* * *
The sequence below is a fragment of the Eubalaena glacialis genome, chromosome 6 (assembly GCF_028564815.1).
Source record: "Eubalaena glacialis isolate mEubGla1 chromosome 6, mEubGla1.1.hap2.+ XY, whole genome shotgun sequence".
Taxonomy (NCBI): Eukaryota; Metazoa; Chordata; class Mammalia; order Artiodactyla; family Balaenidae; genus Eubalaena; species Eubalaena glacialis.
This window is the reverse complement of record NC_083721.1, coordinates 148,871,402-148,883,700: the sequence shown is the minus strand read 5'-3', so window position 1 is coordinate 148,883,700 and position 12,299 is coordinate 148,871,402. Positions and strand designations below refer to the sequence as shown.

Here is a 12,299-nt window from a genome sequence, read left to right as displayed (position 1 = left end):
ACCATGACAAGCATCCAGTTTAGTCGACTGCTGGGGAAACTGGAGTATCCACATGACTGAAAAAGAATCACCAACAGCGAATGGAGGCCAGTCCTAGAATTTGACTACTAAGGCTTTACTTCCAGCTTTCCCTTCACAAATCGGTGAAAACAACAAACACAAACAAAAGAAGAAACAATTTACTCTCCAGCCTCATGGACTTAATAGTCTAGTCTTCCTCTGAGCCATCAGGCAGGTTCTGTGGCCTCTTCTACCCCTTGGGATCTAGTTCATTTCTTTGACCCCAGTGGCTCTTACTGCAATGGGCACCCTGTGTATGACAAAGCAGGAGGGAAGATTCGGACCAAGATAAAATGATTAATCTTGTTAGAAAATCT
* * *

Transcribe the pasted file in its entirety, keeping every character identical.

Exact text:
The sequence below is a fragment of the Eubalaena glacialis genome, chromosome 6 (assembly GCF_028564815.1).
Source record: "Eubalaena glacialis isolate mEubGla1 chromosome 6, mEubGla1.1.hap2.+ XY, whole genome shotgun sequence".
Taxonomy (NCBI): Eukaryota; Metazoa; Chordata; class Mammalia; order Artiodactyla; family Balaenidae; genus Eubalaena; species Eubalaena glacialis.
This window is the reverse complement of record NC_083721.1, coordinates 148,871,402-148,883,700: the sequence shown is the minus strand read 5'-3', so window position 1 is coordinate 148,883,700 and position 12,299 is coordinate 148,871,402. Positions and strand designations below refer to the sequence as shown.

Here is a 12,299-nt window from a genome sequence, read left to right as displayed (position 1 = left end):
ACCATGACAAGCATCCAGTTTAGTCGACTGCTGGGGAAACTGGAGTATCCACATGACTGAAAAAGAATCACCAACAGCGAATGGAGGCCAGTCCTAGAATTTGACTACTAAGGCTTTACTTCCAGCTTTCCCTTCACAAATCGGTGAAAACAACAAACACAAACAAAAGAAGAAACAATTTACTCTCCAGCCTCATGGACTTAATAGTCTAGTCTTCCTCTGAGCCATCAGGCAGGTTCTGTGGCCTCTTCTACCCCTTGGGATCTAGTTCATTTCTTTGACCCCAGTGGCTCTTACTGCAATGGGCACCCTGTGTATGACAAAGCAGGAGGGAAGATTCGGACCAAGATAAAATGATTAATCTTGTTAGAAAATCT